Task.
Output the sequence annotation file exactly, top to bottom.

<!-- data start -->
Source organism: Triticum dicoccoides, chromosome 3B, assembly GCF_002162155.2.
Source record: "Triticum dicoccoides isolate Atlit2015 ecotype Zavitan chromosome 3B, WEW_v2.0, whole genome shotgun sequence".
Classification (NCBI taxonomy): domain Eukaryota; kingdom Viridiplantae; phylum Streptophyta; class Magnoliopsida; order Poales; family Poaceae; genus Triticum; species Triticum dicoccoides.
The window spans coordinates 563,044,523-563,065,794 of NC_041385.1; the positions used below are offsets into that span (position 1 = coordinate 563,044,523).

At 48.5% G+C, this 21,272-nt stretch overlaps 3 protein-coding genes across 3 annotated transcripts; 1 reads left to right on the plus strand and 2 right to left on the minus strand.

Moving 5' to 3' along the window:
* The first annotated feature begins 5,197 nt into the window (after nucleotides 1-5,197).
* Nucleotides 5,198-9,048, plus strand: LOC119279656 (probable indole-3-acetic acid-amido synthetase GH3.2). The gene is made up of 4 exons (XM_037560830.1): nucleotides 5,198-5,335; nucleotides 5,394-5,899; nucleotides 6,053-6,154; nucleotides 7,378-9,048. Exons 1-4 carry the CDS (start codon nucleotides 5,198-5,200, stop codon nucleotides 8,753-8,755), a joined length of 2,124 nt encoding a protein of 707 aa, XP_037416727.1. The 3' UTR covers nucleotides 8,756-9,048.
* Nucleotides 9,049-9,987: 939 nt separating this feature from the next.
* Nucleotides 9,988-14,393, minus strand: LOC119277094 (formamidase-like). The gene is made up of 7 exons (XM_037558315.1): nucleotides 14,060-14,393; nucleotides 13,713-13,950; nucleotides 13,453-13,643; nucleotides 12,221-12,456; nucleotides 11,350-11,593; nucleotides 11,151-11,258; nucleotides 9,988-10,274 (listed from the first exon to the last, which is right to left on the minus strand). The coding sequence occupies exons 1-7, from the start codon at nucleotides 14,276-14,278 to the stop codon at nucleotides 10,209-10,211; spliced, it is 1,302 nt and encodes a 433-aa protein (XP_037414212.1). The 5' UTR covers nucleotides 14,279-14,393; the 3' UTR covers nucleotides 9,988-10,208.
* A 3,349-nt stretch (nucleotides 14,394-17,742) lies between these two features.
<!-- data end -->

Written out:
Source organism: Triticum dicoccoides, chromosome 3B, assembly GCF_002162155.2.
Source record: "Triticum dicoccoides isolate Atlit2015 ecotype Zavitan chromosome 3B, WEW_v2.0, whole genome shotgun sequence".
Classification (NCBI taxonomy): domain Eukaryota; kingdom Viridiplantae; phylum Streptophyta; class Magnoliopsida; order Poales; family Poaceae; genus Triticum; species Triticum dicoccoides.
The window spans coordinates 563,044,523-563,065,794 of NC_041385.1; the positions used below are offsets into that span (position 1 = coordinate 563,044,523).

At 48.5% G+C, this 21,272-nt stretch overlaps 3 protein-coding genes across 3 annotated transcripts; 1 reads left to right on the plus strand and 2 right to left on the minus strand.

Moving 5' to 3' along the window:
* The first annotated feature begins 5,197 nt into the window (after nucleotides 1-5,197).
* Nucleotides 5,198-9,048, plus strand: LOC119279656 (probable indole-3-acetic acid-amido synthetase GH3.2). The gene is made up of 4 exons (XM_037560830.1): nucleotides 5,198-5,335; nucleotides 5,394-5,899; nucleotides 6,053-6,154; nucleotides 7,378-9,048. Exons 1-4 carry the CDS (start codon nucleotides 5,198-5,200, stop codon nucleotides 8,753-8,755), a joined length of 2,124 nt encoding a protein of 707 aa, XP_037416727.1. The 3' UTR covers nucleotides 8,756-9,048.
* Nucleotides 9,049-9,987: 939 nt separating this feature from the next.
* Nucleotides 9,988-14,393, minus strand: LOC119277094 (formamidase-like). The gene is made up of 7 exons (XM_037558315.1): nucleotides 14,060-14,393; nucleotides 13,713-13,950; nucleotides 13,453-13,643; nucleotides 12,221-12,456; nucleotides 11,350-11,593; nucleotides 11,151-11,258; nucleotides 9,988-10,274 (listed from the first exon to the last, which is right to left on the minus strand). The coding sequence occupies exons 1-7, from the start codon at nucleotides 14,276-14,278 to the stop codon at nucleotides 10,209-10,211; spliced, it is 1,302 nt and encodes a 433-aa protein (XP_037414212.1). The 5' UTR covers nucleotides 14,279-14,393; the 3' UTR covers nucleotides 9,988-10,208.
* A 3,349-nt stretch (nucleotides 14,394-17,742) lies between these two features.